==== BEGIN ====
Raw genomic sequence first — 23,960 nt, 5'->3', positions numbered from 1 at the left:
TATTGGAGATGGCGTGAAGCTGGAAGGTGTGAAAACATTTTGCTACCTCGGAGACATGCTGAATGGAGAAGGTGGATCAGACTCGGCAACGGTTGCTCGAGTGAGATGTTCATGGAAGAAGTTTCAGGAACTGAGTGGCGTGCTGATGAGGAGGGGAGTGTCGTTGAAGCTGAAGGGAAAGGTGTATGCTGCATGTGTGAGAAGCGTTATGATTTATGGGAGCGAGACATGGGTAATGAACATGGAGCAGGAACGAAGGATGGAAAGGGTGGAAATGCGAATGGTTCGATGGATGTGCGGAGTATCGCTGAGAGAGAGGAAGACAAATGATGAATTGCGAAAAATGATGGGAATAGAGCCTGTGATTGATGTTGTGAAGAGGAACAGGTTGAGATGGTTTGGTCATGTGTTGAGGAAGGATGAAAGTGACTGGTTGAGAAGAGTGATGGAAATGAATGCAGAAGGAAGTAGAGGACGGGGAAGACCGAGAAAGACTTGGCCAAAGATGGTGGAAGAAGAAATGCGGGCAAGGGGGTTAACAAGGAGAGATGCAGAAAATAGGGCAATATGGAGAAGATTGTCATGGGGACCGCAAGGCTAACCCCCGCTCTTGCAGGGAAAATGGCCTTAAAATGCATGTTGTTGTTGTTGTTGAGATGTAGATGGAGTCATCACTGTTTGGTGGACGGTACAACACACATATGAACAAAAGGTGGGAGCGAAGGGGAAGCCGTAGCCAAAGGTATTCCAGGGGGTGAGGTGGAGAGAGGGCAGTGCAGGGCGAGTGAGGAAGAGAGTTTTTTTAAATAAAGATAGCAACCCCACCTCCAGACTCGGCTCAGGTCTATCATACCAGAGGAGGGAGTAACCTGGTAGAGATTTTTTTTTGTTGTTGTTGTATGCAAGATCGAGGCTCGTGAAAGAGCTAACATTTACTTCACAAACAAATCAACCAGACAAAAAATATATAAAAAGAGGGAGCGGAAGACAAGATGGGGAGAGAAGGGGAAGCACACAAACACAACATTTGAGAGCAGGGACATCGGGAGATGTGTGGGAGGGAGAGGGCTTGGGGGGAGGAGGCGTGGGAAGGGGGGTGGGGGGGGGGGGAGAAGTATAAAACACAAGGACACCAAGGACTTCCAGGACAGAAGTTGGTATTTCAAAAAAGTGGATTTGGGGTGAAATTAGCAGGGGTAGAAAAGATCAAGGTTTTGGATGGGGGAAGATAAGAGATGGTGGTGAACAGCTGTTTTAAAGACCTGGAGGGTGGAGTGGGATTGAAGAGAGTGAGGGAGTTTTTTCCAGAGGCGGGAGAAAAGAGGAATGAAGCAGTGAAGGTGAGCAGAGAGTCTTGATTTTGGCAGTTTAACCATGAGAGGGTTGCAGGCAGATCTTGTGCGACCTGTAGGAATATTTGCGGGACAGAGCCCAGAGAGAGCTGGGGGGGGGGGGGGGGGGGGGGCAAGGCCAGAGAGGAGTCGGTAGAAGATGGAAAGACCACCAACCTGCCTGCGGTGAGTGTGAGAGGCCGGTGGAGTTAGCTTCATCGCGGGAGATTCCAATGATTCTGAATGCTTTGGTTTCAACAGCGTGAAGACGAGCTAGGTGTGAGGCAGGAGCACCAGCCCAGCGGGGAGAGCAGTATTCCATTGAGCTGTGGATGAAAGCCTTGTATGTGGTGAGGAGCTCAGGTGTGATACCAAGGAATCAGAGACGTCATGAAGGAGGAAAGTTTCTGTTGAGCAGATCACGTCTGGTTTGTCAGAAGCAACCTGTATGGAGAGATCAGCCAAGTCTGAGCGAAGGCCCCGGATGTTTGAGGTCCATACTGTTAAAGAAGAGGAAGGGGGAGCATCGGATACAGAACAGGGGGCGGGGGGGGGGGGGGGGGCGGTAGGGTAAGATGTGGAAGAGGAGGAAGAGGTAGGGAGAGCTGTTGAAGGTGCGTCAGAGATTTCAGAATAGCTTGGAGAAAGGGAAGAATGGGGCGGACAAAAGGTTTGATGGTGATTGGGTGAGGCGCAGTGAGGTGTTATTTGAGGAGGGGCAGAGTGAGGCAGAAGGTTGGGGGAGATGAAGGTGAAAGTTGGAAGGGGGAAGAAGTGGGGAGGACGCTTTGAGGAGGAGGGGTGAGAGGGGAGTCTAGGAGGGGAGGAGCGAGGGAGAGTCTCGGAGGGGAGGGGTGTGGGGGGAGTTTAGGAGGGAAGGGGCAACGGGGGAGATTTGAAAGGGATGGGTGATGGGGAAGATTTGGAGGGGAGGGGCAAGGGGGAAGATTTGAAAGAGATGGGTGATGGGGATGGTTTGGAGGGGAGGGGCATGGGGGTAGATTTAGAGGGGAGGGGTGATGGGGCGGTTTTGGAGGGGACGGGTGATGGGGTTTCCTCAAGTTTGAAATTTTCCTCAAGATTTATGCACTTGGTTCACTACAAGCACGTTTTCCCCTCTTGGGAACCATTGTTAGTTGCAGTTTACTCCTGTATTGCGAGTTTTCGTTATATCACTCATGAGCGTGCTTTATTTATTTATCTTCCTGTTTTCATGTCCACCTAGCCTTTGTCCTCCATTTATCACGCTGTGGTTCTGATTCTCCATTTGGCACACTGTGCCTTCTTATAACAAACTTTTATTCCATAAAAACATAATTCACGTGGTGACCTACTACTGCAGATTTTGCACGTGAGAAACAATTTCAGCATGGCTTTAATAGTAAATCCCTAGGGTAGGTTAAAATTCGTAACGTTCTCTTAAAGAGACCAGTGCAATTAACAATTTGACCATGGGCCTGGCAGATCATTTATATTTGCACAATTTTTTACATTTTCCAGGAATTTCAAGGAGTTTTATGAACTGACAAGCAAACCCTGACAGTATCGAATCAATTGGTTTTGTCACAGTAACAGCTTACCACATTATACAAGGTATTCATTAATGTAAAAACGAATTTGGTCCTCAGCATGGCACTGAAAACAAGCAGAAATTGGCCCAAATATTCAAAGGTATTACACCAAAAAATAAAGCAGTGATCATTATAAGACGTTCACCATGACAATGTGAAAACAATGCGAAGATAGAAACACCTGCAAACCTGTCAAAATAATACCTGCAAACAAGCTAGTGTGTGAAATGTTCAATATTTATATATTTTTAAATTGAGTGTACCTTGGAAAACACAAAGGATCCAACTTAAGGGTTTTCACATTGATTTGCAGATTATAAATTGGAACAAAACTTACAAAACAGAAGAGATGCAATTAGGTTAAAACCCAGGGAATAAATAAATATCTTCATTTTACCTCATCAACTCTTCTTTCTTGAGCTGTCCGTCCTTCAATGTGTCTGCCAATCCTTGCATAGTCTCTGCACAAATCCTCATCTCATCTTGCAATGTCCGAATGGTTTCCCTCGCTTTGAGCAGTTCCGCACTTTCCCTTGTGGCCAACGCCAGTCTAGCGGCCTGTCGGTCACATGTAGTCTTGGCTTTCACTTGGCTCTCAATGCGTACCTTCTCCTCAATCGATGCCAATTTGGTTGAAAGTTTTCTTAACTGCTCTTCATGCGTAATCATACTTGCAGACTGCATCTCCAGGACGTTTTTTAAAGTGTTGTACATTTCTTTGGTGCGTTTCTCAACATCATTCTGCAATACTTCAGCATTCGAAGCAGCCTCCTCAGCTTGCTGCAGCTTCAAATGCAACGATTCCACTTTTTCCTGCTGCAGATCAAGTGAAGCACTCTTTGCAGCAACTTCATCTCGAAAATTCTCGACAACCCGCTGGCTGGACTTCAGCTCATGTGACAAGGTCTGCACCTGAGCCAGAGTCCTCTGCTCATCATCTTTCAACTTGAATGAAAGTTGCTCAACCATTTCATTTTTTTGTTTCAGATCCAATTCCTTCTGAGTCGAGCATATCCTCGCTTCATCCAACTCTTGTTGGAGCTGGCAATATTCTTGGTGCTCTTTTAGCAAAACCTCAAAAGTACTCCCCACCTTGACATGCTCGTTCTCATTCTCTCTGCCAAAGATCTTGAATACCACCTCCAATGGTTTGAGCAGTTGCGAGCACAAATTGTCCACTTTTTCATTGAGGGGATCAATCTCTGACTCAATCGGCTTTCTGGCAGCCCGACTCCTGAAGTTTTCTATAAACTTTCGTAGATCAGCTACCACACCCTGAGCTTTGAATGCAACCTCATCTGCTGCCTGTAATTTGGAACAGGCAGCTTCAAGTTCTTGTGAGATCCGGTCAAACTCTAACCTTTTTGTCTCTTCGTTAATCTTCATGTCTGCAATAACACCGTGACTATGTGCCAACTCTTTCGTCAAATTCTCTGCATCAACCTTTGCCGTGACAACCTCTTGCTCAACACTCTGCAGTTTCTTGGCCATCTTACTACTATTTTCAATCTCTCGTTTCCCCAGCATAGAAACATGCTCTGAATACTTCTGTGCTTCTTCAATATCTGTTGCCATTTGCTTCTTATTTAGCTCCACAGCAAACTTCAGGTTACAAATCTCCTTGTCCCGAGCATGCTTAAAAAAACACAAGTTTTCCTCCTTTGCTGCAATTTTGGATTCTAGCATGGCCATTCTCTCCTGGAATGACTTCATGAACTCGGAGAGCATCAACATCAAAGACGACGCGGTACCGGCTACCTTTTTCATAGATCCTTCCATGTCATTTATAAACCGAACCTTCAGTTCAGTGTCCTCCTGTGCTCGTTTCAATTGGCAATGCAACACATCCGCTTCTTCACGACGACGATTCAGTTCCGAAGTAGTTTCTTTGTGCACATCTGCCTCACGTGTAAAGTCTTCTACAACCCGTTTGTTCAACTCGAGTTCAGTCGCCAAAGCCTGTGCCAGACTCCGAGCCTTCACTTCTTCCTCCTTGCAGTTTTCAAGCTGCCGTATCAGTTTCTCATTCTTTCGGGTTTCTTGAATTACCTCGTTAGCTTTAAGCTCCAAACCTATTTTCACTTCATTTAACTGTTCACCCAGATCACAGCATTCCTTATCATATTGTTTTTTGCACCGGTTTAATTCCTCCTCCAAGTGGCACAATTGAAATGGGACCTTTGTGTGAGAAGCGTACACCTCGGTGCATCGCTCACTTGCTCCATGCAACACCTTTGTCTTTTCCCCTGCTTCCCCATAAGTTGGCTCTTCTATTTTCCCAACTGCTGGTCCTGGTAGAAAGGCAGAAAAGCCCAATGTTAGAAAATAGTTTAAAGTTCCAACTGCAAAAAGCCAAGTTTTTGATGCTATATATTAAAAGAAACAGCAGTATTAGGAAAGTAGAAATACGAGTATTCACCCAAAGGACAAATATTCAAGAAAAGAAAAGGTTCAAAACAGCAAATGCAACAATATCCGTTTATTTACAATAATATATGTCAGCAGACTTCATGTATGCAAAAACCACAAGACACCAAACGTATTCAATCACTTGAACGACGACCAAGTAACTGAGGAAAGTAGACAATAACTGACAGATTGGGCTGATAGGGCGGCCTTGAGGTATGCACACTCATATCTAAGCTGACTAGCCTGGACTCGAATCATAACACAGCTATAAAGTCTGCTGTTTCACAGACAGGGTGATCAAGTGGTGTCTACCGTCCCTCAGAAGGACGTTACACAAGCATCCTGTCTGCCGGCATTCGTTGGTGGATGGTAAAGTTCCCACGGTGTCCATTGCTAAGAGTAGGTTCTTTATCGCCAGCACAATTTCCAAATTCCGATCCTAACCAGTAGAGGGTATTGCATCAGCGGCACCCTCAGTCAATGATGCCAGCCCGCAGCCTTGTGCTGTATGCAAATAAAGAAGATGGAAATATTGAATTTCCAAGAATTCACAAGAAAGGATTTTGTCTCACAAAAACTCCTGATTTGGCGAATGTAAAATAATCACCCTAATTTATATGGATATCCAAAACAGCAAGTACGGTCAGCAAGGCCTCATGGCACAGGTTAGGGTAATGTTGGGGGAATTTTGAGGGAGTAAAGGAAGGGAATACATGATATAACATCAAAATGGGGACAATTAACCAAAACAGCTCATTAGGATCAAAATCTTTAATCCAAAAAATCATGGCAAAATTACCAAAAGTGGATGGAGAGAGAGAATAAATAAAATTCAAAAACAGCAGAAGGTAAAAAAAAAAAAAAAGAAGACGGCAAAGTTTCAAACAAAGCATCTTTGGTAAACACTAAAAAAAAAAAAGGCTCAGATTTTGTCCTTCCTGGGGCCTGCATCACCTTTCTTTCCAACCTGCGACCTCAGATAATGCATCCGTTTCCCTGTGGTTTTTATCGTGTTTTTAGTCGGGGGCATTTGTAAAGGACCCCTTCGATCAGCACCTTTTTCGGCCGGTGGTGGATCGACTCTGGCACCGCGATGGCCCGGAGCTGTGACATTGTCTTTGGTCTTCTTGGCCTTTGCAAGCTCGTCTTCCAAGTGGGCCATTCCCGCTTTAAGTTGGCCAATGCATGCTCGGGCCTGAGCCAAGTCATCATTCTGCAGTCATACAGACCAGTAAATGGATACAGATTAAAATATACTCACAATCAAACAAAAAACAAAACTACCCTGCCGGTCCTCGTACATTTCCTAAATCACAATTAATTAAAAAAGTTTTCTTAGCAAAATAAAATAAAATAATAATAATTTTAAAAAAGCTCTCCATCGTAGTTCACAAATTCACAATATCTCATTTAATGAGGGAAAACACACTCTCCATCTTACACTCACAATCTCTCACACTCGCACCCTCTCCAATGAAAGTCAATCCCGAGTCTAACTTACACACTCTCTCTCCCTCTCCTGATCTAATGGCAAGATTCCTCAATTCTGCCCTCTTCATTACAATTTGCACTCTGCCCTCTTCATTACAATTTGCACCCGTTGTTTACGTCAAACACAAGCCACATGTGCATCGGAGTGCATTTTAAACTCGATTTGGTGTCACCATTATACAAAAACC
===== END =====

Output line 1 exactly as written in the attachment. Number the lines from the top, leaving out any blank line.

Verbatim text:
Raw genomic sequence first — 23,960 nt, 5'->3', positions numbered from 1 at the left: